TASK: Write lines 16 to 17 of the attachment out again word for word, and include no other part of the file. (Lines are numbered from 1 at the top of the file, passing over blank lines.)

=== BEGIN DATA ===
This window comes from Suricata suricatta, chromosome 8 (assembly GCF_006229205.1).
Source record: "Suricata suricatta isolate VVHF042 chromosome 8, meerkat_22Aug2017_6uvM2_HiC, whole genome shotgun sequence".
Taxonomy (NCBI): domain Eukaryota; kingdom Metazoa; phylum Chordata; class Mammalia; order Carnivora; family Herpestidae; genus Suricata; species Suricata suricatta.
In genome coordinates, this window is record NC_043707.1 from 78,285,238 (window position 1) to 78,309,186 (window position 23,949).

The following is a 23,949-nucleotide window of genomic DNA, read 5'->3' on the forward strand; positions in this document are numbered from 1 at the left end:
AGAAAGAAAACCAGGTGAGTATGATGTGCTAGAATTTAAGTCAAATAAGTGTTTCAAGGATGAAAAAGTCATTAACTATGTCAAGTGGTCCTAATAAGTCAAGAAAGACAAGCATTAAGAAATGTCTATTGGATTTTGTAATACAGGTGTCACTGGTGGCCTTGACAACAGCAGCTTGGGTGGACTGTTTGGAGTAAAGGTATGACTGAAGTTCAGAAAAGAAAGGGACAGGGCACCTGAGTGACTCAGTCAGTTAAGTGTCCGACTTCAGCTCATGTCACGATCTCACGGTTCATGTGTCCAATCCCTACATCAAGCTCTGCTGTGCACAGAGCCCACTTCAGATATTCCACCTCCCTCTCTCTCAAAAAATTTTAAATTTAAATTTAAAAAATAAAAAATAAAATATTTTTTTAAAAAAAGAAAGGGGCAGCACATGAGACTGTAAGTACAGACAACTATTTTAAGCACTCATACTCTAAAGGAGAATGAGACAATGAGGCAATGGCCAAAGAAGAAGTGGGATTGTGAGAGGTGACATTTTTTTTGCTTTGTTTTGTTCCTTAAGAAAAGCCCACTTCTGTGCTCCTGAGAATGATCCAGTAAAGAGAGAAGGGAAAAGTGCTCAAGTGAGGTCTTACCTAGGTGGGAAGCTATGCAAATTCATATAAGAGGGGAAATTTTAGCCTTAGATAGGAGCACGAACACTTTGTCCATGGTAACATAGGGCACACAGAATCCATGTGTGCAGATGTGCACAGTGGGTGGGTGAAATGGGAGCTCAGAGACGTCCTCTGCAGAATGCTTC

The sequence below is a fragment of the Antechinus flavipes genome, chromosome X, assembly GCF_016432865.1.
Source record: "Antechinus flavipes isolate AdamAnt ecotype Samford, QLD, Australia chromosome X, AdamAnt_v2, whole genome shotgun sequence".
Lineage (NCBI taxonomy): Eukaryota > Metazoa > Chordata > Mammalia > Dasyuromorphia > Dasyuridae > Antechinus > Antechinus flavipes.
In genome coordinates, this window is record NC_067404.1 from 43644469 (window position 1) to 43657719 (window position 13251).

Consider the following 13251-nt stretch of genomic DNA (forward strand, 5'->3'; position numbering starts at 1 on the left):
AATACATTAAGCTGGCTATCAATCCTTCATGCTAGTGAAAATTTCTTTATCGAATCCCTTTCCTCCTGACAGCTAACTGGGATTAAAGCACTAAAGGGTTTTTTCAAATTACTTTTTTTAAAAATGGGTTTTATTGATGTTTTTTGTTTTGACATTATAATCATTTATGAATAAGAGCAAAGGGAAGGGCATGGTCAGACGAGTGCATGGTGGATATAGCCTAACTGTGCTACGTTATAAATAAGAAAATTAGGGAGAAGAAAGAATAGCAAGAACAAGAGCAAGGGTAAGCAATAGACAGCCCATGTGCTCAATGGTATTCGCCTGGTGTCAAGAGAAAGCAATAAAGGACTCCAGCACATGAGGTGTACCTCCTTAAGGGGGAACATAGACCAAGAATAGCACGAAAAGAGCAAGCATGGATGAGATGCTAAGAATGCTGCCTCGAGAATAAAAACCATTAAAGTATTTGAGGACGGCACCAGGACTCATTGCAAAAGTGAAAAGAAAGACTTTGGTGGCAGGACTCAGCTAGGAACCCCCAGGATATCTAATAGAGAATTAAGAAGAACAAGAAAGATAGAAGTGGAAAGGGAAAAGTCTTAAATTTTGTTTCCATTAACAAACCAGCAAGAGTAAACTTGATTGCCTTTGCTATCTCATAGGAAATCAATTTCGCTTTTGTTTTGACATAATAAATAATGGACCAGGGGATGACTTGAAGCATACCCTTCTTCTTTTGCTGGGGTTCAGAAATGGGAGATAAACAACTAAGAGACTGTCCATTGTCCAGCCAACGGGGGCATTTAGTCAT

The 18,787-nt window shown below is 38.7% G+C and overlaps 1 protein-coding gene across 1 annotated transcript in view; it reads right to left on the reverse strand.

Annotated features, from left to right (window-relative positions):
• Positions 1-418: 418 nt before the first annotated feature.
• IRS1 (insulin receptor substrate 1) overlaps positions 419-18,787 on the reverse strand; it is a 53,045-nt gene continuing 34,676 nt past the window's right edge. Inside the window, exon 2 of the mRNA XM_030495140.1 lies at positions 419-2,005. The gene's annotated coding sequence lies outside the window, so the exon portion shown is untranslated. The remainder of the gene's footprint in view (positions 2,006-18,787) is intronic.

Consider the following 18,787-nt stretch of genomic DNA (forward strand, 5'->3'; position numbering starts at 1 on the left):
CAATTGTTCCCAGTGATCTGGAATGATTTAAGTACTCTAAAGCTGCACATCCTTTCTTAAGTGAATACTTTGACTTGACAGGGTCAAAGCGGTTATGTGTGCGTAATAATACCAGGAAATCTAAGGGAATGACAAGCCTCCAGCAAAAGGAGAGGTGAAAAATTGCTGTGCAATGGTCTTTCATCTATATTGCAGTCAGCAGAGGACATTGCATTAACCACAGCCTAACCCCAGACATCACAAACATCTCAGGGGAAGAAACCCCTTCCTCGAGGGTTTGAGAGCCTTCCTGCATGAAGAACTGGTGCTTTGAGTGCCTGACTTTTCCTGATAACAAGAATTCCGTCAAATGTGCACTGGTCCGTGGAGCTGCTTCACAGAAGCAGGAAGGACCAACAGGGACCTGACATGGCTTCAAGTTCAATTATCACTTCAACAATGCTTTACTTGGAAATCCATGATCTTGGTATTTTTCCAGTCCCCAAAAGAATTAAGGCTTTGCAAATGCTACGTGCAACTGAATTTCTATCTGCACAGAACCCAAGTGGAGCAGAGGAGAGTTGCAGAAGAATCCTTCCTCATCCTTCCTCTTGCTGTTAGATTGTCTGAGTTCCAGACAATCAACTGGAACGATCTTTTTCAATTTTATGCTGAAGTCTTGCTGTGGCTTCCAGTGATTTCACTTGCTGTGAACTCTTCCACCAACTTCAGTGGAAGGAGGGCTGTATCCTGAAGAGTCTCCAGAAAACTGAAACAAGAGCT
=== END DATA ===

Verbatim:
• IRS1 (insulin receptor substrate 1) overlaps positions 419-18,787 on the reverse strand; it is a 53,045-nt gene continuing 34,676 nt past the window's right edge. Inside the window, exon 2 of the mRNA XM_030495140.1 lies at positions 419-2,005. The gene's annotated coding sequence lies outside the window, so the exon portion shown is untranslated. The remainder of the gene's footprint in view (positions 2,006-18,787) is intronic.

Consider the following 18,787-nt stretch of genomic DNA (forward strand, 5'->3'; position numbering starts at 1 on the left):